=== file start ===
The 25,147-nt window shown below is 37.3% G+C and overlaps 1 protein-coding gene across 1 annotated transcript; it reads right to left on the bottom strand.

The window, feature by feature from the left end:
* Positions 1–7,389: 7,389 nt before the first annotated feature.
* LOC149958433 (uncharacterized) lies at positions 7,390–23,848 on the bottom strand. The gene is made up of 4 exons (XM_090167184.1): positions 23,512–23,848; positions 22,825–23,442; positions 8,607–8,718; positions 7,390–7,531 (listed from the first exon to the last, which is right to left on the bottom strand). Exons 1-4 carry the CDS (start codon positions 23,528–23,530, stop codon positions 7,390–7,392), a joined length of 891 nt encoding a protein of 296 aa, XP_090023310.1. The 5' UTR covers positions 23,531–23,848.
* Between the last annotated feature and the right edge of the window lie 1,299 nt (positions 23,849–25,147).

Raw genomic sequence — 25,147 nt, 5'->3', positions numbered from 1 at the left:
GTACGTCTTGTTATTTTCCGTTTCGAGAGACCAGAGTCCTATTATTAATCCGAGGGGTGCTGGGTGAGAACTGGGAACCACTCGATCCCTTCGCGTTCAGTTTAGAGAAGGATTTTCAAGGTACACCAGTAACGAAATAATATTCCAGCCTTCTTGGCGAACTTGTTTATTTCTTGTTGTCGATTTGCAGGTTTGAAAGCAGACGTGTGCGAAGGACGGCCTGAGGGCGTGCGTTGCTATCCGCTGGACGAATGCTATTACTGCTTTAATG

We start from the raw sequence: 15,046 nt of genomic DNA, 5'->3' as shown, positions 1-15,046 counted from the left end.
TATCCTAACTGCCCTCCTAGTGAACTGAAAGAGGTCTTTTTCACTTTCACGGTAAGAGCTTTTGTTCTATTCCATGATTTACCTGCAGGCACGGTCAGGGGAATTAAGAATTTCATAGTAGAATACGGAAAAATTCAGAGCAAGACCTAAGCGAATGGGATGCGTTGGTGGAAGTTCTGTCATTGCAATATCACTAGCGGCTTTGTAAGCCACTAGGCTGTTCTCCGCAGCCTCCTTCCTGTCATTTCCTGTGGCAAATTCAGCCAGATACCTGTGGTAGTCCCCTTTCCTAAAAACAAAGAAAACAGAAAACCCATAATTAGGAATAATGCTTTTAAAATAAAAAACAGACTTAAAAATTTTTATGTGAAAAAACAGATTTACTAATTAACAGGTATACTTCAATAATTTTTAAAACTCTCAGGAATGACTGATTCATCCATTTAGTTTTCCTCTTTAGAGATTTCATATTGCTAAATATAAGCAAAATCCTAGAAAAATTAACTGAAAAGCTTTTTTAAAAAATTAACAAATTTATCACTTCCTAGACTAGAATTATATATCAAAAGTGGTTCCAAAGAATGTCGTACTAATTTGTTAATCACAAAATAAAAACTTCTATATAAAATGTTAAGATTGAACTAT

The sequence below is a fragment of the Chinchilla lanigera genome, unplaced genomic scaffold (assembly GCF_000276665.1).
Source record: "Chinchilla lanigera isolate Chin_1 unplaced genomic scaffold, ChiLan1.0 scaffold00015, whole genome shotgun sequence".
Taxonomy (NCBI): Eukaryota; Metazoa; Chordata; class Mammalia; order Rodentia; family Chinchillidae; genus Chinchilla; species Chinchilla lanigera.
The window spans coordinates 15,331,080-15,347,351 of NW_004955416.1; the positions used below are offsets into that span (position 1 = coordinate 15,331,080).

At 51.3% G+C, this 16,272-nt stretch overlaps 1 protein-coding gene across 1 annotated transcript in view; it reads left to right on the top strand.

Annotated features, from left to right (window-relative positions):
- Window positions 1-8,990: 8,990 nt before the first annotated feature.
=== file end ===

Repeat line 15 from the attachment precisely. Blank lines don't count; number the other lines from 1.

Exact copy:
Annotated features, from left to right (window-relative positions):